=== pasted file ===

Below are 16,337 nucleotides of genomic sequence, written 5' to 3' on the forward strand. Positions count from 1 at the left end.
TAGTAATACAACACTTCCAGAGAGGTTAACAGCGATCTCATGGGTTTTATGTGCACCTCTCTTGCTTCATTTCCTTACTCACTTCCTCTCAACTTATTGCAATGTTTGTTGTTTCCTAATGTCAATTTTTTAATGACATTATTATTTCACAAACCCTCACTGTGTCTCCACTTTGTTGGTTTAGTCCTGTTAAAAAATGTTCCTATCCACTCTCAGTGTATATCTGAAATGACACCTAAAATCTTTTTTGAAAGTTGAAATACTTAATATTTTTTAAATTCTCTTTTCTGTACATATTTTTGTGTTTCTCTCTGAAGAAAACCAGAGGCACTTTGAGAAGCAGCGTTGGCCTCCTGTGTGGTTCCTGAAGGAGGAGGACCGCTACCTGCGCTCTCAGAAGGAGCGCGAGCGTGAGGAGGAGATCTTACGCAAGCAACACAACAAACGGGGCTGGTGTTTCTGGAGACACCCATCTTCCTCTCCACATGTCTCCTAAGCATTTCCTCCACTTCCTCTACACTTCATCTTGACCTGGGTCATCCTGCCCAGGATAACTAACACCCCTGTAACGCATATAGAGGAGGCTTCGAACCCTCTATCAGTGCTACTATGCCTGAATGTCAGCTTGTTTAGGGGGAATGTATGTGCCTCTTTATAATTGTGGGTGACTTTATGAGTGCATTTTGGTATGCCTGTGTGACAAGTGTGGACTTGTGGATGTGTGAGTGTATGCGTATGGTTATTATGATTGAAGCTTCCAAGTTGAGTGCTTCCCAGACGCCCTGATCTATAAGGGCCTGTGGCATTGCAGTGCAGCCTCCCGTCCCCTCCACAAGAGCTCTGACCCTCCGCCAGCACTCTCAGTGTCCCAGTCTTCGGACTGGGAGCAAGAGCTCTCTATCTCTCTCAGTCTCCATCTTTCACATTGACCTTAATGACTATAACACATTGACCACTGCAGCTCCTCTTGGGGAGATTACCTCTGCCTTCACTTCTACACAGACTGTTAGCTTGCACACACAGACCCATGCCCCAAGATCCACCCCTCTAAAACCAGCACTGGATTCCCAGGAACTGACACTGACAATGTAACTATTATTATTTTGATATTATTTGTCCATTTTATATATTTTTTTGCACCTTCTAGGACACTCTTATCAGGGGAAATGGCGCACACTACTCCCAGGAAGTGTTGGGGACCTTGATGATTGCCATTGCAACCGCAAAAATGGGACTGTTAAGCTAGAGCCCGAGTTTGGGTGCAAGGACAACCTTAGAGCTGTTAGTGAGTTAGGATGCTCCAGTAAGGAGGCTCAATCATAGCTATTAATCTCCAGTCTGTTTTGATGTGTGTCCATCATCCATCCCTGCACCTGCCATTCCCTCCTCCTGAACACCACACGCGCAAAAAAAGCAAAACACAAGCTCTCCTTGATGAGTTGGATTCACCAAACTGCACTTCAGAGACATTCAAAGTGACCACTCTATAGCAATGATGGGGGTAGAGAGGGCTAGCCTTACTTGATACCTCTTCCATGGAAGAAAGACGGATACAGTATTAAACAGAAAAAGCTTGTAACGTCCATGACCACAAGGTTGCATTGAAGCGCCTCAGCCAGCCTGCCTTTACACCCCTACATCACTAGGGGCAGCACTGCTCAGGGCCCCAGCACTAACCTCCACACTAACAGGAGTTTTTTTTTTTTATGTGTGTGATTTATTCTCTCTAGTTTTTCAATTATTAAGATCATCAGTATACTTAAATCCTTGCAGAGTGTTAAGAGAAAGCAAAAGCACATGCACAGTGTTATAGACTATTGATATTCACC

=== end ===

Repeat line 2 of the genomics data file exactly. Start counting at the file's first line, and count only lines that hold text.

TAGTAATACAACACTTCCAGAGAGGTTAACAGCGATCTCATGGGTTTTATGTGCACCTCTCTTGCTTCATTTCCTTACTCACTTCCTCTCAACTTATTGCAATGTTTGTTGTTTCCTAATGTCAATTTTTTAATGACATTATTATTTCACAAACCCTCACTGTGTCTCCACTTTGTTGGTTTAGTCCTGTTAAAAAATGTTCCTATCCACTCTCAGTGTATATCTGAAATGACACCTAAAATCTTTTTTGAAAGTTGAAATACTTAATATTTTTTAAATTCTCTTTTCTGTACATATTTTTGTGTTTCTCTCTGAAGAAAACCAGAGGCACTTTGAGAAGCAGCGTTGGCCTCCTGTGTGGTTCCTGAAGGAGGAGGACCGCTACCTGCGCTCTCAGAAGGAGCGCGAGCGTGAGGAGGAGATCTTACGCAAGCAACACAACAAACGGGGCTGGTGTTTCTGGAGACACCCATCTTCCTCTCCACATGTCTCCTAAGCATTTCCTCCACTTCCTCTACACTTCATCTTGACCTGGGTCATCCTGCCCAGGATAACTAACACCCCTGTAACGCATATAGAGGAGGCTTCGAACCCTCTATCAGTGCTACTATGCCTGAATGTCAGCTTGTTTAGGGGGAATGTATGTGCCTCTTTATAATTGTGGGTGACTTTATGAGTGCATTTTGGTATGCCTGTGTGACAAGTGTGGACTTGTGGATGTGTGAGTGTATGCGTATGGTTATTATGATTGAAGCTTCCAAGTTGAGTGCTTCCCAGACGCCCTGATCTATAAGGGCCTGTGGCATTGCAGTGCAGCCTCCCGTCCCCTCCACAAGAGCTCTGACCCTCCGCCAGCACTCTCAGTGTCCCAGTCTTCGGACTGGGAGCAAGAGCTCTCTATCTCTCTCAGTCTCCATCTTTCACATTGACCTTAATGACTATAACACATTGACCACTGCAGCTCCTCTTGGGGAGATTACCTCTGCCTTCACTTCTACACAGACTGTTAGCTTGCACACACAGACCCATGCCCCAAGATCCACCCCTCTAAAACCAGCACTGGATTCCCAGGAACTGACACTGACAATGTAACTATTATTATTTTGATATTATTTGTCCATTTTATATATTTTTTTGCACCTTCTAGGACACTCTTATCAGGGGAAATGGCGCACACTACTCCCAGGAAGTGTTGGGGACCTTGATGATTGCCATTGCAACCGCAAAAATGGGACTGTTAAGCTAGAGCCCGAGTTTGGGTGCAAGGACAACCTTAGAGCTGTTAGTGAGTTAGGATGCTCCAGTAAGGAGGCTCAATCATAGCTATTAATCTCCAGTCTGTTTTGATGTGTGTCCATCATCCATCCCTGCACCTGCCATTCCCTCCTCCTGAACACCACACGCGCAAAAAAAGCAAAACACAAGCTCTCCTTGATGAGTTGGATTCACCAAACTGCACTTCAGAGACATTCAAAGTGACCACTCTATAGCAATGATGGGGGTAGAGAGGGCTAGCCTTACTTGATACCTCTTCCATGGAAGAAAGACGGATACAGTATTAAACAGAAAAAGCTTGTAACGTCCATGACCACAAGGTTGCATTGAAGCGCCTCAGCCAGCCTGCCTTTACACCCCTACATCACTAGGGGCAGCACTGCTCAGGGCCCCAGCACTAACCTCCACACTAACAGGAGTTTTTTTTTTTTATGTGTGTGATTTATTCTCTCTAGTTTTTCAATTATTAAGATCATCAGTATACTTAAATCCTTGCAGAGTGTTAAGAGAAAGCAAAAGCACATGCACAGTGTTATAGACTATTGATATTCACC